We’ve been using these chicken herding flags for about four years now. Each one is made from strips of a garbage bag (the thick 50 gallon contractor-grade bags). The strips are attached to one end of a 24″ pieces of 3/4″ PVC conduit, and secured with zip ties through a 1/4″ hole drilled in the pipe.
While I move the shelter with the tractor, AJ comes behind and flaps the flags at the back of the coop. All the fluttering and motion works well to scoot the chickens along. After a few pasture rotations to new grass, the chickens seem to figure out where they are supposed to go. Most of them get excited and start crowding forward without much need to wave the flags. But there are always a few stragglers who insist on running the wrong way, and the flags help sort them out.
As far as durability goes, our oldest flags are four years old and just starting to wear out. I’m surprised the poly has lasted this long in the sun and wind. But for only a few cents of materials and a few minutes of time we can make replacements, so they don’t owe me anything.
I made this explainer video to show how we move all our chickens on pasture. Pasture raised chickens, if they are legit, are chickens that are always on the move to fresh grass. So having good mobility is important for all our infrastructure.
Here’s the transcript:
Hi, I’m Dave your farmer from Wrong Direction Farm.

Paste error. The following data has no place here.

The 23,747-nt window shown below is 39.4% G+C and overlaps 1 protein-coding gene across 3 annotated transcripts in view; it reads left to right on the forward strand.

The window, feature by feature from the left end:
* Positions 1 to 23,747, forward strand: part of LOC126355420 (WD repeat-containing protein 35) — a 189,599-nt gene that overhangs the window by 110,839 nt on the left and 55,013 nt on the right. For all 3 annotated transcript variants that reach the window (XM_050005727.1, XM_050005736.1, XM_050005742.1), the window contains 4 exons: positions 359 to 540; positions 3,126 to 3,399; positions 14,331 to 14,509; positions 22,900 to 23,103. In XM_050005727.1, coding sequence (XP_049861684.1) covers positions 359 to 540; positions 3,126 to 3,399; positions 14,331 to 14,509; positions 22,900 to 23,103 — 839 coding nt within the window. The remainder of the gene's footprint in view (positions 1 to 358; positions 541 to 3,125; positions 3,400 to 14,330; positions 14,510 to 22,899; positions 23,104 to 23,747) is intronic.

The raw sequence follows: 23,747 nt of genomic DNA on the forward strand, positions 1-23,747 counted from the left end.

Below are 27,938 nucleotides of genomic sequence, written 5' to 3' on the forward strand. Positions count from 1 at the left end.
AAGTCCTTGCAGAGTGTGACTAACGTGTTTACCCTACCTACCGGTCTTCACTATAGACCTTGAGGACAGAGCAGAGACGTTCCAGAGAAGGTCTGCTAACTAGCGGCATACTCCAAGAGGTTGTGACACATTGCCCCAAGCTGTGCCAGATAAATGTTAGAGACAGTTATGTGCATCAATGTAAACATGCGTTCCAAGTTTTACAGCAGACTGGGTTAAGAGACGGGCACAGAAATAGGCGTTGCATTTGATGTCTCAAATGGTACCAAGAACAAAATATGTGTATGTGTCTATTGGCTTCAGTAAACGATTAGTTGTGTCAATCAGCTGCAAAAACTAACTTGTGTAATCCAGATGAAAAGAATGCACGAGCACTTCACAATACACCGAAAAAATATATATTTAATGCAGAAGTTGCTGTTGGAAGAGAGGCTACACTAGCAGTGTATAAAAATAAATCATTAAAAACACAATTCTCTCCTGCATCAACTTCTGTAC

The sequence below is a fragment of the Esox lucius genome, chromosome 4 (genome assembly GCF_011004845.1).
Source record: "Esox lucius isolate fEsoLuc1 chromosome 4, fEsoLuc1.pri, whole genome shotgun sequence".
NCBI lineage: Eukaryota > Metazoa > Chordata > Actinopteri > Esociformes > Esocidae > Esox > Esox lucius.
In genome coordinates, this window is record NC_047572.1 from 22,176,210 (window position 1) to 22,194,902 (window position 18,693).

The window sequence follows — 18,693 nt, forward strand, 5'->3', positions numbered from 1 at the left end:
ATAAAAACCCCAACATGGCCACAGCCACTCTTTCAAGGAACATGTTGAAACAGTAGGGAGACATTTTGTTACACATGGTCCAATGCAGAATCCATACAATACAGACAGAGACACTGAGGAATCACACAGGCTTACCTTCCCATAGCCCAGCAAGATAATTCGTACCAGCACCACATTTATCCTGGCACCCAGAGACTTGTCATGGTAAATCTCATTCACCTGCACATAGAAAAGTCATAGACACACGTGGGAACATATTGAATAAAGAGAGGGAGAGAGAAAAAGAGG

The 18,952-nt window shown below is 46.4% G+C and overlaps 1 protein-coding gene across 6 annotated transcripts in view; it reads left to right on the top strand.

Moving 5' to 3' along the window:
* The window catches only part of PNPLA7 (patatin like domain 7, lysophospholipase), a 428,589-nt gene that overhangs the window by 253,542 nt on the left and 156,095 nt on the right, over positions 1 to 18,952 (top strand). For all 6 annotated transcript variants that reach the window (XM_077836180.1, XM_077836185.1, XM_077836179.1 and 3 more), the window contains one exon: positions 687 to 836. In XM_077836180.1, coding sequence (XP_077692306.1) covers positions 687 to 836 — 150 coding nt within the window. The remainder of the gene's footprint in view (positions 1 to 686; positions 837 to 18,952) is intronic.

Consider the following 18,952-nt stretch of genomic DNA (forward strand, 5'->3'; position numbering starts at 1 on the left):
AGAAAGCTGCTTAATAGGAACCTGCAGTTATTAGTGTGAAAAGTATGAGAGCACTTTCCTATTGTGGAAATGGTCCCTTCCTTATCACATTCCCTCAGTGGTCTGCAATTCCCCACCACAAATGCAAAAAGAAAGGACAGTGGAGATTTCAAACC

Today I’d like to show you how we move our chickens on their pastures. Now we always talk about “pasture raised“, but how do we actually keep the chickens on fresh grass? That’s an important question.
If the chickens were to stay in one spot for too long – well, you can kind of see what’s happening here. See the ground around their feeders; it’s getting a little bit beat up. So you know chickens, they love to chase bugs and while they’re doing that, they like to scratch up at the ground. They eat the plants that are growing on the ground and of course they poop all over it. Before long the ground is just a muddy mess. So we don’t want the ground to stay muddy for too long. The chickens would destroy the plant life in that case. What we want to do is provide a good opportunity to just disturb the soil a little bit, let the plants rest. The chickens won’t be back on this patch of ground for another year. That allows some time for the manure to soak into the soil and the whole system is able to regenerate and come back stronger next year.
So yeah, let’s get this move started and I’ll show you what we do.
We use a tractor. You don’t need a very big tractor; a modest sized one will work. We’ve also moved them with pickup trucks. The only problem with the pickup truck is you have a little less visibility to the rear. With the tractor I can turn around in the seat and see exactly what’s happening behind me.